I don’t believe spending a ton of money on another table saw is the answer. I would think you can adjust the delta within .002 or even less, as it’s a pretty decent saw, by ensuring the following:
1. Stoning/filing all the sides of the miter slots for burrs/raised edges.
2. Making absolutely sure the mounting areas between the trunnion and the surface it bolts to are clean smooth and flat.
3. Make sure your indicator setup is stable. (Are you using a steel indicator base that is flat and smooth to the table.)
4. After all these steps, can you “snug” the bolts when adjusting, so as to gently tap the trunnion into tolerance ?
If so, once it’s set within .002 or less, tighten the bolts in a sequencing manner. (3 o’clock, 9 o’clock, 6 o’clock, 12 o’clock)
Gentle, gentle, gentle.

Hope this helps.

View IrreverentJack's profile


727 posts in 2808 days

#5 posted 02-12-2011 01:19 AM

Doug, I have the same saw with a different fence and I really like it. I used PALS when I aligned it. IMO they are worth the $20. There are a few reviews here on LJ's on them. The video for Ed Bennett's TS Aligner Jr has good aligning (sequence) instructions. Jim has good advice. Matthias Wandel has good instructions and Bennett has a very good site but you have to register and sign in to access it. I got frustrated until I realized I forgot to lock the trunnions (front and back) before trying to adjusting them. Good luck. -Jack

PS- The blade is dead on vertically and within .001 at 45°.

View rogerw's profile


262 posts in 2655 days

#6 posted 02-12-2011 04:35 PM

nobuckle i feel for you :) I am an ex diemaker and i pursue my woodworking with a diemaker’s mindframe. I too find it frustrating to see light on a square but you have to realize it is wood and not a piece of a nuclear reactor. 1/64” is unnoticable on a coffee table but i too have a hard time remembering that sometimes.

diligently tuning your tools is the best way to get good results and i check mine often.

good luck.

-- >> my shop teacher used to say "do the best at everything you make for your mom because you're going to see it for the rest of your life!" <<

View Derek Lyons's profile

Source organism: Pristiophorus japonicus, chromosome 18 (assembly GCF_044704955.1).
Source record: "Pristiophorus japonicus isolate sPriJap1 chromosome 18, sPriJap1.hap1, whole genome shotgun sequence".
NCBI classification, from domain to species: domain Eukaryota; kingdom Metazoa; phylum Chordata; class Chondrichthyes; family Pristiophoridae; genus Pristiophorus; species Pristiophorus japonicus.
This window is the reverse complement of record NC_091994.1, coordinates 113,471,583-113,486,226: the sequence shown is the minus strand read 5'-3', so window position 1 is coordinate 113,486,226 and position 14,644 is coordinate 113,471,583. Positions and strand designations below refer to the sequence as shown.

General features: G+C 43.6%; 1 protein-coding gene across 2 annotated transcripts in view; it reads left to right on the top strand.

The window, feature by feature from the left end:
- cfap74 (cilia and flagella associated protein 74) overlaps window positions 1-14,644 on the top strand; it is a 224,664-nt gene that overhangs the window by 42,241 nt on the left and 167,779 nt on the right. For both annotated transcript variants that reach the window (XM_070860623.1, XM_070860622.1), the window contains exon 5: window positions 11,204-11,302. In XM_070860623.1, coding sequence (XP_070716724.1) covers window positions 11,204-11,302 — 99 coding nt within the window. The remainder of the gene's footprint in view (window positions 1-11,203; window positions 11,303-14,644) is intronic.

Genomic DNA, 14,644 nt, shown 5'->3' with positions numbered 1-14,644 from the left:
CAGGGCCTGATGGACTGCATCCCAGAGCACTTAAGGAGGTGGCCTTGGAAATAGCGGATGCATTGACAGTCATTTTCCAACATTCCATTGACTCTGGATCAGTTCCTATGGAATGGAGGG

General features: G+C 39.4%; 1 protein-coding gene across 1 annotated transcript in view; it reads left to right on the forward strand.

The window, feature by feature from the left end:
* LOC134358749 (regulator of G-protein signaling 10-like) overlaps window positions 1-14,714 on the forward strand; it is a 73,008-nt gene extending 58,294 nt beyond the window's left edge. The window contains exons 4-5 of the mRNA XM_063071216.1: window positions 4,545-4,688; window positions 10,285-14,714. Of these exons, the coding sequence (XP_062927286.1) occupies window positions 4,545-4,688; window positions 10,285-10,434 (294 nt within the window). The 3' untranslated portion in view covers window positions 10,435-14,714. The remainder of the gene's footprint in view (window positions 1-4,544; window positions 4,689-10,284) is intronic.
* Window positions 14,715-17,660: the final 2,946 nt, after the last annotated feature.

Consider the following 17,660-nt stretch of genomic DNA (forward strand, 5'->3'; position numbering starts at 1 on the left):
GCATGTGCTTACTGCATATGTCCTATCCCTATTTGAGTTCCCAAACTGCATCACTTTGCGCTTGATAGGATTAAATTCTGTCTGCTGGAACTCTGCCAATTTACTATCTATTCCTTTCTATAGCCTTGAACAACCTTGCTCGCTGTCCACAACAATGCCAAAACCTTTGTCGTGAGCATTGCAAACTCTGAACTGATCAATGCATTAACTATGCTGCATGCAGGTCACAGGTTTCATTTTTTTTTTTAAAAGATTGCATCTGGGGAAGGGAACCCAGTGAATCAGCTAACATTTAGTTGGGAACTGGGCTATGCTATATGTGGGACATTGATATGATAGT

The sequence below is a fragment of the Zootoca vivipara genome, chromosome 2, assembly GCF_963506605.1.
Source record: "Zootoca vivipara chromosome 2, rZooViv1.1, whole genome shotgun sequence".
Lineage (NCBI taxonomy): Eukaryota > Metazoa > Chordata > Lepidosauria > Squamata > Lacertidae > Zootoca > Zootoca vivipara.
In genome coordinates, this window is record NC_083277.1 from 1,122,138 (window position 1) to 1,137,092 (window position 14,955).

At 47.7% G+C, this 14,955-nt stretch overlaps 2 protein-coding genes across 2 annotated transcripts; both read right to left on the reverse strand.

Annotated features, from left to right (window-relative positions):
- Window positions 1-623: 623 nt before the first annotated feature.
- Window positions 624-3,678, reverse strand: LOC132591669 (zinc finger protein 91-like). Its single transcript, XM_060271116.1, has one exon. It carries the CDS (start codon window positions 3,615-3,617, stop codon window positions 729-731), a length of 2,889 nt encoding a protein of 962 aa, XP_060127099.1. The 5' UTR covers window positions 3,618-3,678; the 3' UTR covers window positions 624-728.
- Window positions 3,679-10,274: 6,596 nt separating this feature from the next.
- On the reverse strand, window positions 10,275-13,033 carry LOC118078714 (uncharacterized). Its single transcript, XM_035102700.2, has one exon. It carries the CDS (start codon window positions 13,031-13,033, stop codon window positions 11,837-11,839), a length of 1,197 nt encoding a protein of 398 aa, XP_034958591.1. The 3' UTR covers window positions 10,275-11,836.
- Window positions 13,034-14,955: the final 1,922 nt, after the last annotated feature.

Derek Lyons

584 posts in 3533 days

#7 posted 02-12-2011 07:16 PM

I have to chime in with rogerw – we’re working with wood here, not metal. If you’re overtuning with the idea that somehow makes your woodworking better, you’re just making work for yourself when you could be making sawdust.

-- Derek, Bremerton WA --

View rogerw's profile


262 posts in 2655 days

#8 posted 02-12-2011 07:28 PM

ajosephg- i have to put my 2c in here on your reply. There are numerous people here that could benefit from the answers given on this topic and i don’t understand the need for a personal message in this case. this is a public forum for a reason. why the privacy?

-- >> my shop teacher used to say "do the best at everything you make for your mom because you're going to see it for the rest of your life!" <<

View rogerw's profile


262 posts in 2655 days

#9 posted 02-18-2011 09:47 PM

Just checked mine today and thought I would document it for you.
I had made a couple wedges a while back and I use them to wedge a 24” scale to the side of the miter track that I also check the blade against. I then use feeler gauges to check/adjust the fence to. I was out a little and after adjusting a 0.004” feeler gauge was a “go” and a 0.005” feeler gauge was a ” no-go”
Close enough for government work!

-- >> my shop teacher used to say "do the best at everything you make for your mom because you're going to see it for the rest of your life!" <<

View jim C's profile

jim C

1472 posts in 3064 days

#10 posted 02-18-2011 10:03 PM

with that same setup, you can run a .001 indicator, mounted on an indicator base and see the variance.

View rogerw's profile


262 posts in 2655 days

#11 posted 02-19-2011 12:19 AM

BTW – it was the same gap at both ends so the difference end to end was next to nothin….

-- >> my shop teacher used to say "do the best at everything you make for your mom because you're going to see it for the rest of your life!" <<